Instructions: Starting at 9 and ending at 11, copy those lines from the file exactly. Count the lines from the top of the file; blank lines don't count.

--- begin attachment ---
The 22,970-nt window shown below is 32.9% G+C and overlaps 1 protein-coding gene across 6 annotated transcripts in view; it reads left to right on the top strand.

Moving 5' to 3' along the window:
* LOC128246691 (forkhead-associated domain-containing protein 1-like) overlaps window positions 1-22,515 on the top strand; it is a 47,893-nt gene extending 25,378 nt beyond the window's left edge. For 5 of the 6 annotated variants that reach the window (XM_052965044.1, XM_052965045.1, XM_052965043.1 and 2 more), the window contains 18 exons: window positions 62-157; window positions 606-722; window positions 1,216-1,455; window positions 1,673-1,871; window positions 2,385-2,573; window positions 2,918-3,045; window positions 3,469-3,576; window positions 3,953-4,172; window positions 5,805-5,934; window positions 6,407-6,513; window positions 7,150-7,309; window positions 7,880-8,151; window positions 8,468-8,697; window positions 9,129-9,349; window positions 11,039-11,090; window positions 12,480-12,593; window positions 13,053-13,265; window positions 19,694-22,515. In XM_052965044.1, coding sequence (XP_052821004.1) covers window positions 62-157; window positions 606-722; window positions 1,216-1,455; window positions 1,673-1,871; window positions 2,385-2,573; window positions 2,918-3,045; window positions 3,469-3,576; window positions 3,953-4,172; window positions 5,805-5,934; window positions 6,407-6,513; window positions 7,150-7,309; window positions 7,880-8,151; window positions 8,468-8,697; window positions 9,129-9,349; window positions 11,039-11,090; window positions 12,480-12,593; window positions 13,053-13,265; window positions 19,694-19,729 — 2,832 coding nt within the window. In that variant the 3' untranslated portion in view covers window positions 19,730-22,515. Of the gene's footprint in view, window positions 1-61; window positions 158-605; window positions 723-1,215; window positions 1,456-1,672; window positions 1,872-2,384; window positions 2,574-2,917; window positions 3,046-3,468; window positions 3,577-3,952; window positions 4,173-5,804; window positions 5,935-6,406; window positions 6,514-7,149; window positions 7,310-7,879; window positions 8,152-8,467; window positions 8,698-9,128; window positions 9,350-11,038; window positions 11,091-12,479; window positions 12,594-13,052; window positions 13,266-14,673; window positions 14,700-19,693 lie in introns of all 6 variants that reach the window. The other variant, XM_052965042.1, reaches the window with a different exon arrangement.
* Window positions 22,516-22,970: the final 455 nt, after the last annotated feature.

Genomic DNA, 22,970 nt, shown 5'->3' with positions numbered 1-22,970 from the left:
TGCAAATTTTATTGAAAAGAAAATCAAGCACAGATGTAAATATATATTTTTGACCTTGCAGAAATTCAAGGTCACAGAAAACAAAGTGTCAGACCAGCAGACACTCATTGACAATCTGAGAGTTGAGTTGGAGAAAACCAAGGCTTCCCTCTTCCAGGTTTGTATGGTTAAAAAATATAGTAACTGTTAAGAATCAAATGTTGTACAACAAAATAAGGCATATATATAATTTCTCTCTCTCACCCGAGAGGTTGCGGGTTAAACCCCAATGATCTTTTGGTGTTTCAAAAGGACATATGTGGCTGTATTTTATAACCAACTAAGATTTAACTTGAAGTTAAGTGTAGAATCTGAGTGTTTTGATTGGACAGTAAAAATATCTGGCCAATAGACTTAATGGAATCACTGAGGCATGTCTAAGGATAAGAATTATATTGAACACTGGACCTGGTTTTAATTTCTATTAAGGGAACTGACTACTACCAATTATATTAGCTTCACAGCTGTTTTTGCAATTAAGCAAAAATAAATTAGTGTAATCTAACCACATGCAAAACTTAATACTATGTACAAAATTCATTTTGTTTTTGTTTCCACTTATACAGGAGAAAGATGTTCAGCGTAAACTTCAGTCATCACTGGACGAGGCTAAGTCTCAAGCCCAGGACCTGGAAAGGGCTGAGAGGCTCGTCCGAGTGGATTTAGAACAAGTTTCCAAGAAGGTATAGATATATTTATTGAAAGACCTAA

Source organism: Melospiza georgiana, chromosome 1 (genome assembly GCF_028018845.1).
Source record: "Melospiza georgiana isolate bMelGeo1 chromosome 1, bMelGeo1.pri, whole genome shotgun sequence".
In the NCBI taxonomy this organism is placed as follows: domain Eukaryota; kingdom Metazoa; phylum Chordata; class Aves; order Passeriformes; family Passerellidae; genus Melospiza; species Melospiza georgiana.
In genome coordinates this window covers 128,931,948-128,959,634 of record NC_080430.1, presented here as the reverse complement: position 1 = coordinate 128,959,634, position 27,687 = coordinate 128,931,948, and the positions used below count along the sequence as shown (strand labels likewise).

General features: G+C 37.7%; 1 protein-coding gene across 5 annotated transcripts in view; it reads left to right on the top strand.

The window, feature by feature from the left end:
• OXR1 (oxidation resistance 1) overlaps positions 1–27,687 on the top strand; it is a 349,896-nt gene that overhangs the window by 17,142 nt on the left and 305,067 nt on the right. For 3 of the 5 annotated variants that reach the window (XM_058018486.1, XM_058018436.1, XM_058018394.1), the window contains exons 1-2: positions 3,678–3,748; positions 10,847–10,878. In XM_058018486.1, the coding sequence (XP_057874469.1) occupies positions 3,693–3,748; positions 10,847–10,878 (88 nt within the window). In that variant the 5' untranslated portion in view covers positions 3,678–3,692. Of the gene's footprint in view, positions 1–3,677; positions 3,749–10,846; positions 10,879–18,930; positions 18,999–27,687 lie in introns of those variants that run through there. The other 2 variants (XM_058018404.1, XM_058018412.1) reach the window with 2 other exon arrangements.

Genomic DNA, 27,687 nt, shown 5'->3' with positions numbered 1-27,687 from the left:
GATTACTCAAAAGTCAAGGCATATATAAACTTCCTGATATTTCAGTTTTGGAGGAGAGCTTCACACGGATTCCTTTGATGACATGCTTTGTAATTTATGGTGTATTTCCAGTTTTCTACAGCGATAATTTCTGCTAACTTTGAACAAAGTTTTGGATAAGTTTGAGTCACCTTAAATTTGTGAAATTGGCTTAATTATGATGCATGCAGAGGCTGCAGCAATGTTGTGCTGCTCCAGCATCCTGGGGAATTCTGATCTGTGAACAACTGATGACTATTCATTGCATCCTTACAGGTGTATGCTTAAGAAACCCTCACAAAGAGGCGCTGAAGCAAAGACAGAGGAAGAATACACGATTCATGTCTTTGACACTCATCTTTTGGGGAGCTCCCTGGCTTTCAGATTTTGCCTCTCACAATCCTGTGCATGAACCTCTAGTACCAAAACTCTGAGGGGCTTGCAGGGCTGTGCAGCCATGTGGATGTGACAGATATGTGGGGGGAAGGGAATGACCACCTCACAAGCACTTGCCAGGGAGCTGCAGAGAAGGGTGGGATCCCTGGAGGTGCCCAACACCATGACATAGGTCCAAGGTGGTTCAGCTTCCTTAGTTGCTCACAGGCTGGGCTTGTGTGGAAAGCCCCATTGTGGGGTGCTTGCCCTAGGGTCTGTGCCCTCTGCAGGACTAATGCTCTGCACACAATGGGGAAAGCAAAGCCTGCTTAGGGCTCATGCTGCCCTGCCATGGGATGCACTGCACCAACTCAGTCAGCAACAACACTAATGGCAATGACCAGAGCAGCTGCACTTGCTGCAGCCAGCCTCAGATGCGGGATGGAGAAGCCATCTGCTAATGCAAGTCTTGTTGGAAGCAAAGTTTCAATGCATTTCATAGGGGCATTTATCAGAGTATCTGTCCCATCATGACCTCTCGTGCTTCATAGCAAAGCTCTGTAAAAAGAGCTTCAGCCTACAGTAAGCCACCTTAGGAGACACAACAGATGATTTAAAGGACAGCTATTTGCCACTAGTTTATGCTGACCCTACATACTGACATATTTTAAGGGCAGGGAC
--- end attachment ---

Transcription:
In the NCBI taxonomy this organism is placed as follows: domain Eukaryota; kingdom Metazoa; phylum Chordata; class Aves; order Passeriformes; family Passerellidae; genus Melospiza; species Melospiza georgiana.
In genome coordinates this window covers 128,931,948-128,959,634 of record NC_080430.1, presented here as the reverse complement: position 1 = coordinate 128,959,634, position 27,687 = coordinate 128,931,948, and the positions used below count along the sequence as shown (strand labels likewise).

General features: G+C 37.7%; 1 protein-coding gene across 5 annotated transcripts in view; it reads left to right on the top strand.